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There is a reason that the “leaky pipeline” metaphor for women in academe is not going away. For women who fervently want an academic career, the possibility that they might leak from the pipeline is a very real fear. It isn’t that other career paths can’t be fulfilling. And it isn’t that we want women to feel guilty about leaving the academic track. Women in academe continue to face a disproportionate number of challenges compared to men. To suggest that the pipeline no longer leaks more women than men is misleading, at best.

Others have suggested that the pipe is simply “clogging farther up the line”; however, I (and several of my female colleagues) would argue that the critical time for women facing such challenges is at an earlier stage -- even earlier than the tenuous new faculty member stage. Instead, it’s during the postdoctoral stage, when professional ambitions and personal life changes first collide and women are especially vulnerable to leaving academe.

Let me walk you through just one example -- my own -- of the postdoctoral chasm in the career path of a female academic.

I crossed the stage of the university auditorium wearing my graduation cap and gown, beaming with pride as my husband and parents looked on. I had made it. Success. After 10 long years of postsecondary education, the letters “Ph.D. ” now stood behind my name. Little did I know, getting the Ph.D. was the easy part.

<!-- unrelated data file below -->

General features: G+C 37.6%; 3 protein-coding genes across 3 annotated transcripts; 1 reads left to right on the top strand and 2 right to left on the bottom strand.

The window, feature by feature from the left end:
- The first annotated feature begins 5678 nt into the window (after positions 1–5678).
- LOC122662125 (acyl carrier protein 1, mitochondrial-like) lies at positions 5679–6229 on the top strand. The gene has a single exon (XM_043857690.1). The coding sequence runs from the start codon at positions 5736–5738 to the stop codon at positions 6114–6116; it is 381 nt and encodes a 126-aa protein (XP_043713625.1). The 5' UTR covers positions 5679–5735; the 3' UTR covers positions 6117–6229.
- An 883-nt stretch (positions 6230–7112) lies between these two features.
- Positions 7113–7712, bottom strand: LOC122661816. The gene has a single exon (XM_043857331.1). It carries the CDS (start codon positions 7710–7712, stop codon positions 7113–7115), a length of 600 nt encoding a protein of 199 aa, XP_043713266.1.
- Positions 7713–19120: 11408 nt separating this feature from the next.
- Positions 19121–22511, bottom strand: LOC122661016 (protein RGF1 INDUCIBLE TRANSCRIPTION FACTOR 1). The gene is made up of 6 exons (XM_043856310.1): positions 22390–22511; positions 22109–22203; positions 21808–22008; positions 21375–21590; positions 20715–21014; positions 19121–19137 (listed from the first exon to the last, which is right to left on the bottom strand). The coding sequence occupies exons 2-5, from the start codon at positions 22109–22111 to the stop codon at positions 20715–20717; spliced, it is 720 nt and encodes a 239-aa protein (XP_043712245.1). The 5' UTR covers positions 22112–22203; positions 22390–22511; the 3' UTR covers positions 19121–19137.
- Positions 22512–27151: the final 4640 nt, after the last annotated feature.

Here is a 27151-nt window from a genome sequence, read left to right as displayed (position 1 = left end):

Like many other freshly minted Ph.D.s, I was facing the turbulent world of postdoctoral fellowships and the academic job market. For women, this world can be especially problematic. Postdoc positions hold no promise for continued employment but have become almost obligatory in pursuing an academic career in the sciences. Success is vital to move on to the next stage: a tenure-track position.

With this job uncertainty, however, comes a host of other challenges that are particularly difficult for women to surmount: impostor syndrome (“Will they find out that I’m not really good enough?”), which disproportionately affects women; overturning gender norms (“Your husband is quitting his job to follow you where?”); breaking through the glass ceiling (and then, often, avoiding the glass cliff); and sexism (yes, unbelievably, still a problem).